And then comes Paroles, who comically rejects the category of servitude to which Bertram has just offered unsuccessful battle. Lafeu is always needling Paroles, playing him like a fiddle: “Your lord and master did well to make his recantation,” offers Lafeu, to which Paroles replies, “Recantation? My lord? My master?” (994, 2.3.184-85) One wants to say of this character much the same thing Kent says about the corrupt servant Oswald in King Lear: “Nature disclaims in thee. / A tailor made thee!” (Norton Tragedies, Combined text 788, 2.2.48) The clothes really do make this man, and he is not well-made. Lafeu’s put-down of Paroles is classic: “I did think thee, for two ordinaries, to be a pretty / wise fellow…. / Yet the scarves and the bannerets about thee did manifoldly dissuade me from believing thee a vessel of / too great a burden” (994, 2.3.197-201).

The elderly Lafeu has the perspicacity to make this judgment after a few suppers’ talk with Paroles, a man whose words and decking-out don’t match his true qualities or deeds. Perhaps we had best not make too much of this species of wisdom since, after all, Bertram comes by it without too much of a struggle later in the play, in Act 4, allowing the Lords Dumaine to demonstrate the true mettle of one Paroles, liar and coward.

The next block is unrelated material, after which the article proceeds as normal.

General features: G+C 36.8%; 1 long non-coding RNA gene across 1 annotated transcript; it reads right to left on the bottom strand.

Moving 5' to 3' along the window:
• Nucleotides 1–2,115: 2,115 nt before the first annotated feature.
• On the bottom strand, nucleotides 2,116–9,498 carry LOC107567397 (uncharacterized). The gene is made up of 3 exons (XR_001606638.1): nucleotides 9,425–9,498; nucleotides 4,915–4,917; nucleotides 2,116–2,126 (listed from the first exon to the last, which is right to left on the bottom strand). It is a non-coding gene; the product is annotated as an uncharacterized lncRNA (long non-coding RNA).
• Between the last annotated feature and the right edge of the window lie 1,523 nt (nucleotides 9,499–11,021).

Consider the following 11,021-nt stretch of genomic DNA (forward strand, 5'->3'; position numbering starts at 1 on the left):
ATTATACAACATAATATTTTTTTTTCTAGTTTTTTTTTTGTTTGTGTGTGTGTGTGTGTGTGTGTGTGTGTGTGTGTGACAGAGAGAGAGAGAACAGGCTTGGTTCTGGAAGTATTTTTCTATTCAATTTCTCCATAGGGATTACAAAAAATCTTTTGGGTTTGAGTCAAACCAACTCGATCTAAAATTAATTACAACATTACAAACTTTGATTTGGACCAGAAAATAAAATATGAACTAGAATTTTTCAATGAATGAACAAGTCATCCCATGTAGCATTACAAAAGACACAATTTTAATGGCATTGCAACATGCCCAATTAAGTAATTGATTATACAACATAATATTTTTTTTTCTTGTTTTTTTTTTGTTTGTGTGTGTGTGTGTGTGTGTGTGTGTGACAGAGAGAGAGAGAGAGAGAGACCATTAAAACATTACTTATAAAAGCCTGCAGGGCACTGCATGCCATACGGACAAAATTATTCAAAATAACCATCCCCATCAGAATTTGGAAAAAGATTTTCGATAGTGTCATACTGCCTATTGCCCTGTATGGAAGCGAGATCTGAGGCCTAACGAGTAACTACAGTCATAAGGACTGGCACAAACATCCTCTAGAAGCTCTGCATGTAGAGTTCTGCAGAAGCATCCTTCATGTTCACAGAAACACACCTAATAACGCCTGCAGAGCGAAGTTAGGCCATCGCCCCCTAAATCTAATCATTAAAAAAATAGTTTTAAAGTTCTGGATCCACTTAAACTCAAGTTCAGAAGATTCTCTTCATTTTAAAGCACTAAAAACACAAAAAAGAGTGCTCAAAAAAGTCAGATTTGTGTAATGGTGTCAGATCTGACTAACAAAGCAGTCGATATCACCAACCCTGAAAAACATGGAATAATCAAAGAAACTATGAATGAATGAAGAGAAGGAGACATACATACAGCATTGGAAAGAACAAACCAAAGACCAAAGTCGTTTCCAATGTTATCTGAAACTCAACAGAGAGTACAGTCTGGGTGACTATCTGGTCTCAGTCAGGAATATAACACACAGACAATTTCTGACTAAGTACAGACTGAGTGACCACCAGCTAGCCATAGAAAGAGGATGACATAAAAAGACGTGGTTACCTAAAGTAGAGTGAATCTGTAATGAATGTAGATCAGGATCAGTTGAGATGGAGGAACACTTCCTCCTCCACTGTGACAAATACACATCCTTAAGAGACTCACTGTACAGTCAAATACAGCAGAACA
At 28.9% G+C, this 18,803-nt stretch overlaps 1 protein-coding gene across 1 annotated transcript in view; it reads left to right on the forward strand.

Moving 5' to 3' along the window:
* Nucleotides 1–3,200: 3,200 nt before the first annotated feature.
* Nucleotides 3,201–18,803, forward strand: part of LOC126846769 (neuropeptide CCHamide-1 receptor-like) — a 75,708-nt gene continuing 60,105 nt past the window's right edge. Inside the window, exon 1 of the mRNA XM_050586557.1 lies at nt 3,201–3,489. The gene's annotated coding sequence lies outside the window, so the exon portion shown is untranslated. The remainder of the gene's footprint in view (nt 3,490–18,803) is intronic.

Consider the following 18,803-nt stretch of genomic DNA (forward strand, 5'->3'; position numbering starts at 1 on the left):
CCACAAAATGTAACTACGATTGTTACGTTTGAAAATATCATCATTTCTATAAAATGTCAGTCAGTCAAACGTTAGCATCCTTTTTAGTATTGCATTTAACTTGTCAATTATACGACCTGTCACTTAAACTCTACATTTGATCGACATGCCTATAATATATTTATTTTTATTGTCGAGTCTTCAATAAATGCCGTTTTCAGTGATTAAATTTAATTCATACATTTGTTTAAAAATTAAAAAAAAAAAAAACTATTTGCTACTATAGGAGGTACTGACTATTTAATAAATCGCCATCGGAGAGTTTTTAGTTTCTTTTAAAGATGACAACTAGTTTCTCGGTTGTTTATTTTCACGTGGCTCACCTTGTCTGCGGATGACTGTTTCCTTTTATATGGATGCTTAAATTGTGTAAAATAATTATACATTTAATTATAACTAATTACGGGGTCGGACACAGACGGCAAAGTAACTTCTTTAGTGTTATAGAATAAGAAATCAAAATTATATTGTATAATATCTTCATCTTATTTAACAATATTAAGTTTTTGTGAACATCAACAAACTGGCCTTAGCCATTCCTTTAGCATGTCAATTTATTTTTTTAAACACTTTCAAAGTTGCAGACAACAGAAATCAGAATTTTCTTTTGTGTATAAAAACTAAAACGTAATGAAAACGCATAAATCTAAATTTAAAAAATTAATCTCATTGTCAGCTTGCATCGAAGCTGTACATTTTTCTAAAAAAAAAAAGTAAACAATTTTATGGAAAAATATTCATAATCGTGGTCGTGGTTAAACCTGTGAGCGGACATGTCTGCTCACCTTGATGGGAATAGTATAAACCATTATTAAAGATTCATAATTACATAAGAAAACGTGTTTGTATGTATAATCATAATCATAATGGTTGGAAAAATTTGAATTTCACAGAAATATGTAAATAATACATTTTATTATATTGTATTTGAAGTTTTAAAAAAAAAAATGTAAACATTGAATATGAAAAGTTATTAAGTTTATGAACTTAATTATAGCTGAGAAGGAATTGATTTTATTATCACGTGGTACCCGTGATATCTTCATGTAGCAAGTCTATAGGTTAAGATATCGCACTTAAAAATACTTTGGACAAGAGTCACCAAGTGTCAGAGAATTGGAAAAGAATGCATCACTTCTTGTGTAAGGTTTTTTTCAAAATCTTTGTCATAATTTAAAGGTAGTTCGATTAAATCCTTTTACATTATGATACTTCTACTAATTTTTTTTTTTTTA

In any case, Bertram huddles with Paroles after Lafeu is finished insulting the fop, and decides to leave France and Helen in favor of participating in the Florentine wars: “Wars is no strife / To the dark house and the detested wife” (996, 2.3.278-79).

Act 2, Scene 4 (996-97, the Clown’s pessimism; Helen obeys Bertram’s wish through Paroles: leave the court.)

The Clown insists that the Countess is not well for two simple reasons: “One, that she’s not in heaven …. / the other, that she’s in earth …” (996, 2.4.9-10). He is ever the pessimist, and as the Norton editors point out, he is echoing the ancient notion of Solon and later the Greek tragedian Sophocles in Oedipus Rex: count no one happy until he or she has died well. This insight gives way to a silly wit-match between the Clown and Paroles (996-97, 2.4.15-36), and a simple declaration of obedience from Helen when she hears that Bertram wants her to take her leave from the King’s court and go home: “In everything I wait upon his will” (944, 2.4.53). She will not keep to this declaration, we should note with approval.